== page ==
15th Circuit Intervention Court offers an alternative path for felony convictions
Published 7:00 am Friday, January 17, 2020
After being convicted of felony drug charges, Brandy Treadway and Jamie Mitchell were told by their friends that participating in intervention court to adjudicate those convictions would only set them up for failure and they would be better off serving their prison time. But now, both women are preparing to graduate from the program in May after maintaining sobriety for three years.
“I smoked crack for 13 years. If I can do it, I know the next person can,” Treadway said.
Treadway previously went to prison three times and has been on probation and parole, but none of those experiences helped her achieve sobriety, she said.
“It didn’t have the effect that intervention court has,” Treadway said. “I would’ve never changed.”
For the first time in a long time, Treadway is living a sober life, and paying her rent, electricity bill and car payments.
Randall Smith has been in the program for two and a half years, he said, and it’s made him more organized.
“It changed my life big time,” said Mitchell. “If it wasn’t for intervention court, I wouldn’t be clean.”
The program has been effective for Mitchell and Treadway because it holds them accountable, the women said.
“We’re not on our own. We have help,” said Mitchell.
Case manager Casey McInnis said the program is intensive, involving drug tests two to three times a week.
“They really do have to want it. They have to fully commit to changing the people, places and things in their life,” McInnis said.
Twice a month, intervention court participants gather in the Pearl River County Courthouse in Poplarville and share updates about their lives with intervention court staff. At just such a meeting held Thursday, each participant stood and told 15th Circuit Court Judge Prentiss Harrell about their education plans, workplace updates, recent holidays spent with kids and family deaths or hospitalizations. Harrell’s responses were part encouragement, part lecture and he was quick to remind case managers to help participants find the resources they may need, like connecting a woman who says she wants to take an online class with Pearl River Community College. One man shared that his children had a good Christmas and he was able to purchase gifts for them, which was different from a few years ago when he only had $20 because his money went to his addiction.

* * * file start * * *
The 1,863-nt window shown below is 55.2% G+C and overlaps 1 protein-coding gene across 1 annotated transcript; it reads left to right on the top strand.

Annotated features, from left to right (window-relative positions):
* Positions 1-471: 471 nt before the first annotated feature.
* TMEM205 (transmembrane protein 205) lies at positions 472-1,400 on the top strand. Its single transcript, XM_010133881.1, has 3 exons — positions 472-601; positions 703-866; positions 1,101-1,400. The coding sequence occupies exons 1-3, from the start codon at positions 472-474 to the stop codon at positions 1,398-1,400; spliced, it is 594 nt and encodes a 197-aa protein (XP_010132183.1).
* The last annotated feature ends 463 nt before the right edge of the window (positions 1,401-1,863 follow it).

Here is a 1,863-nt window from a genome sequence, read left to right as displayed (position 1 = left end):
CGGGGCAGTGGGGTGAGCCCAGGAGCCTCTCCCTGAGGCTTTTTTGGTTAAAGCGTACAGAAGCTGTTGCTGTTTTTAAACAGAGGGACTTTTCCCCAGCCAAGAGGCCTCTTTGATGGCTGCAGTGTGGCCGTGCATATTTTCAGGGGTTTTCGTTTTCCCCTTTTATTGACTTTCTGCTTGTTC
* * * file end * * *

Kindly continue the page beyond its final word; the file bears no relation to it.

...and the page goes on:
The participants start by stating their clean date to remind them how long they have been clean and to encourage them to continue their sobriety, said Harrell.
The intervention courts are an alternative to incarceration, said Harrell. Everyone in the program had a felony conviction. Instead of going to prison, they have to work or pursue an education, in addition to attending the weekly meetings and regular drug tests.
On Thursday, the intervention court staff met with 200 to 250 people in the 15th Circuit Intervention Court, beginning with 30 participants in Poplarville, before they traveled to Columbia, Monticello and Purvis to meet with the rest, Harrell said.
Success in the program is often measured by recidivism rates, said Harrell, but legislators also cite the money saved by having babies born drug free. Over 15 drug free babies have been born to Pearl River County participants in the program, said Harrell. After each participant gave their update, every member of the intervention court staff spoke, giving both words of encouragement and practical reminders. When there are issues to address, court staff address them in one-on-one meetings instead of during the group meetings, said McInnis.
New participants were reminded of when, where and how to pay their court fees, while participants nearing graduation were told that of the 59 graduates from last year only five have gone back to prison.
Case manager Marvin Pittman told the attendees to learn to celebrate their progress, instead of feeling overwhelmed by how far they have to go. Before he became a case manager, Pittman was a program participant. In the 15 years since he graduated from the program, the number of people participating has swelled from the 10 in his class to the more than 50 in the county this year.
The hardest part of the program is staying clean, Treadway and Mitchell said.
After graduation, Treadway plans to complete a Certified Nursing Assistant course and wants to continue in the medical field, she said.
“I’m going to live my life sober. I’ve never had that,” said Treadway.